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The next democratic revolution is in the workplace

Democracy is a huge theme for the world in 2011. The events playing out in North Africa and the Middle East clearly demonstrate that people want to live in a system of transparency, empowerment, trust and respect. People want to have their voice heard and their opinion counted. People want to be free.

In most Western countries, we take democratic government for granted, but most of us accept far less at work. Mission and strategy are developed in closed board rooms, and orders are handed down from on high. Leaders are not selected by the people that will work for them, and financial information like salaries are closely guarded secrets, with seemingly unfair and arbitrary systems of rewards.

But there’s a quiet revolution going on inside organisations around the world. A realisation that democratic principles aren’t just an idealist, utopian dream, or something that only applies to government and not work. The revolutionaries know that democratic principles are the very best way to attract and retain the best people, drive higher productivity, quality, customer service, profit, happiness and create a more positive impact on the world.

Whilst democracy sweeps away regimes of fear and control around the world, it is beginning to snowball into an unstoppable force within organisations everywhere.

At the heart of this revolution is a not-for-profit called Worldblu. Led by the frankly awesome Traci Fenton, its mission is to see one billion people in the world set free at work in democratic organisations. I don’t doubt for a minute that they will succeed, and thinking of the positive impact on people’s lives and the wider world that this will have is mind-blowing.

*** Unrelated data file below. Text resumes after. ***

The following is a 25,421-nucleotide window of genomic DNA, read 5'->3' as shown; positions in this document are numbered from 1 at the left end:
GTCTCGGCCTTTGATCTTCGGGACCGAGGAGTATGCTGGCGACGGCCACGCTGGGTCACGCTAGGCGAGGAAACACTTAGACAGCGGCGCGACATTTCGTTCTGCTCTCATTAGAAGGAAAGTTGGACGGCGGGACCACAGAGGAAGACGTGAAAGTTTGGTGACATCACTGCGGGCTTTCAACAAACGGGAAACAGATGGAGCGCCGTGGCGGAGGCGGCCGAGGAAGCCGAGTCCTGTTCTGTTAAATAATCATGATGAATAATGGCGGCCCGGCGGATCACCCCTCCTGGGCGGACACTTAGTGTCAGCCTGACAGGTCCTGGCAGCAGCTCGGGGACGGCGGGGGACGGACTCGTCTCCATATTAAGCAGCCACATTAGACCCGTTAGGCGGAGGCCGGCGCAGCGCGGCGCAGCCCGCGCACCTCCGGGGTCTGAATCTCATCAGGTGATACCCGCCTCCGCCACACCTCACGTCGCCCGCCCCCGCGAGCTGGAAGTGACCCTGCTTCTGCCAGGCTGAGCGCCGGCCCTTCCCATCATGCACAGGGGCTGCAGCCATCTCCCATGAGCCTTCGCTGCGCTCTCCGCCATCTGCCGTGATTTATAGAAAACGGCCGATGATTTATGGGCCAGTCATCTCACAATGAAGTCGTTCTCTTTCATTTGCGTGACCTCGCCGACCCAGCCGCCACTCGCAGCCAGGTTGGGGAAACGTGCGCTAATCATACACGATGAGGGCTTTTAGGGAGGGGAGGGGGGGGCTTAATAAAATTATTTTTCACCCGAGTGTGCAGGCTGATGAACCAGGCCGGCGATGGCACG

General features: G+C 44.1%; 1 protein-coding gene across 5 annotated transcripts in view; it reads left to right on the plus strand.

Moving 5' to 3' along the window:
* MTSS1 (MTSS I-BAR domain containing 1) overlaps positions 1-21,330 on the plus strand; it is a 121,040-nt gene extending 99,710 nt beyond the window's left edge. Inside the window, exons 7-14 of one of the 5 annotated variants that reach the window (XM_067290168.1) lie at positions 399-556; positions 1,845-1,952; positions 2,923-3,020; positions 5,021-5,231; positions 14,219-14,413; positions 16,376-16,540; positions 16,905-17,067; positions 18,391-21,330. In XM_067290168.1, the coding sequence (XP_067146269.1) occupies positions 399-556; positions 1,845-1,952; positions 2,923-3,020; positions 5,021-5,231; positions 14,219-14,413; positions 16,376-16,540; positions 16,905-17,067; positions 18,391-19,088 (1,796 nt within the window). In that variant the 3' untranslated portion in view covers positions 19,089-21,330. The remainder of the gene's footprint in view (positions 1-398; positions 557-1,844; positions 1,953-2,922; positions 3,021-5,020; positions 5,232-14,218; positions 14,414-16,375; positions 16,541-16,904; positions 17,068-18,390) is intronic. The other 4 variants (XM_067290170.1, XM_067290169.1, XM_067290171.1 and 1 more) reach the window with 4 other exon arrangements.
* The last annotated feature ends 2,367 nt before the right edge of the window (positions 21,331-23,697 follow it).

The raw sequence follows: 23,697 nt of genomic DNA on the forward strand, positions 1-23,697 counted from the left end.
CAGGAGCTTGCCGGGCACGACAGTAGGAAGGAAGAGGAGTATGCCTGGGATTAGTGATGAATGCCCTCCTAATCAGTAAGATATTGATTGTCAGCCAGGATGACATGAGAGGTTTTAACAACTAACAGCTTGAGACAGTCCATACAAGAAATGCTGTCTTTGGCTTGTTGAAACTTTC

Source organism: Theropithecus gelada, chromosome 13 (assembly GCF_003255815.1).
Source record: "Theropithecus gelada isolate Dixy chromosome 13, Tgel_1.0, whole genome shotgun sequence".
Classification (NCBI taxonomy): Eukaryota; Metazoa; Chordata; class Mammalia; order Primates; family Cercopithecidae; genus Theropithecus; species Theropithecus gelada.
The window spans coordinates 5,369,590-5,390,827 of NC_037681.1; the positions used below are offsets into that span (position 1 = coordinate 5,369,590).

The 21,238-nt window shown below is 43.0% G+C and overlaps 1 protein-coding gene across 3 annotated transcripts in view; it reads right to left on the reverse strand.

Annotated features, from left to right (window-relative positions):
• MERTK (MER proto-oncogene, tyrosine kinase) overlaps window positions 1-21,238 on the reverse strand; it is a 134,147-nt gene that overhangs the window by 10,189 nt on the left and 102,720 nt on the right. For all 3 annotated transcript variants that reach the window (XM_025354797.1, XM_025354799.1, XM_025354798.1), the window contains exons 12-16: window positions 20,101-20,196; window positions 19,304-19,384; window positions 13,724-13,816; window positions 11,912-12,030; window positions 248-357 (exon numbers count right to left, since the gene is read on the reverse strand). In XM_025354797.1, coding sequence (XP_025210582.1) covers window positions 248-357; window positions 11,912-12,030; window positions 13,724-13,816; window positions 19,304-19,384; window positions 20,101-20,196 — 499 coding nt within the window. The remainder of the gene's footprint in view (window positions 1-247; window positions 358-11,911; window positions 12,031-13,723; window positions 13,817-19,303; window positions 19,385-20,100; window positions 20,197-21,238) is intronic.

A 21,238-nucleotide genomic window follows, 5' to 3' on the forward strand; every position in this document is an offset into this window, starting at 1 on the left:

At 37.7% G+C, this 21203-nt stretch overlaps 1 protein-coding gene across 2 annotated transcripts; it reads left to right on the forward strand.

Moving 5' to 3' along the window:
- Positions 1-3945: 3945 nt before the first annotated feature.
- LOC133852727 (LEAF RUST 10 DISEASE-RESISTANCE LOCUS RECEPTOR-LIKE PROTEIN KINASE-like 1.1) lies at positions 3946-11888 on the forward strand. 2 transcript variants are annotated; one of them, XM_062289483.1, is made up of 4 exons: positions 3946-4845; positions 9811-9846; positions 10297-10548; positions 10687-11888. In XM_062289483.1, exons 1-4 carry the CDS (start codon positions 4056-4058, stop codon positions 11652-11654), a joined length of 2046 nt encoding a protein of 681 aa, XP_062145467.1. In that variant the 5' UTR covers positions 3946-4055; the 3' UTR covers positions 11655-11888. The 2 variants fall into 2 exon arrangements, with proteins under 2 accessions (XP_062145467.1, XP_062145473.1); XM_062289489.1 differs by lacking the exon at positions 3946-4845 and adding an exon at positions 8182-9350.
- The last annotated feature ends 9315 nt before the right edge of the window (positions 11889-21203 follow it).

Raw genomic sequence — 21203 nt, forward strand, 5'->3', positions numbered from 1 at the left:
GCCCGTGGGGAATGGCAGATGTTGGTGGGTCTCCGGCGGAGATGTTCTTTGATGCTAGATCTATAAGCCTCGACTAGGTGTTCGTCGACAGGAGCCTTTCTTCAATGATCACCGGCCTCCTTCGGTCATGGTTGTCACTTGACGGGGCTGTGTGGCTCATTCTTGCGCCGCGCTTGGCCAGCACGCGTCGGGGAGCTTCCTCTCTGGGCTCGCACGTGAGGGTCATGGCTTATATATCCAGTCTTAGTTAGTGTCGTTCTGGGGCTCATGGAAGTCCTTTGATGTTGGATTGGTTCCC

When my friend Alex Kjerulf told me about Worldblu in 2008, he suggested that NixonMcInnes take their assessment to find out how we stack up against the 10 principles of organisational democracy and see what we can learn about ourselves in order to become more democratic. So for the last three years we’ve done just that, and been fortunate enough to be recognised on Worldblu’s list of most democratic workplaces in the world alongside some fantastic companies like Zappos and Groupon. It was announced today that we’ve made the list again in 2011 – one of just three in the UK (congratulations to The Rabbit Agency and Future Considerations too.)

It’s not about the badge and we don’t think we’re anywhere near to cracking the formula for a perfect democracy, but we’re on a journey and feel proud to be part of this important movement.

If you’re curious about how democracy could help your organisation to become more successful both in traditional terms, but also happier and creating a more positive impact on people and the world, then getting in touch with Worldblu could be a pivotal moment in your organisation’s history.

This post was filed under Not for profit, Working culture and tagged , . Join the conversation - leave a comment.

2 Comments

  1. I’m all for this, it will empower employees to feel valued in a company rather than a worker drone who clocks in and clocks off without feeling valued.

    Posted 12th April 2011 at 1:46 pm | Permalink
  2. Kevin McDougall

    Congratulations on the listing. There is a definitely a change afoot in corporate cultures around the globe. Great to see a Brighton organisation on this list. This book inspired me; Empowered: Unleash Your Employees, Energize Your Customers, and Transform Your Business from the Forrester guys. Great read.

    Posted 13th April 2011 at 9:08 pm | Permalink

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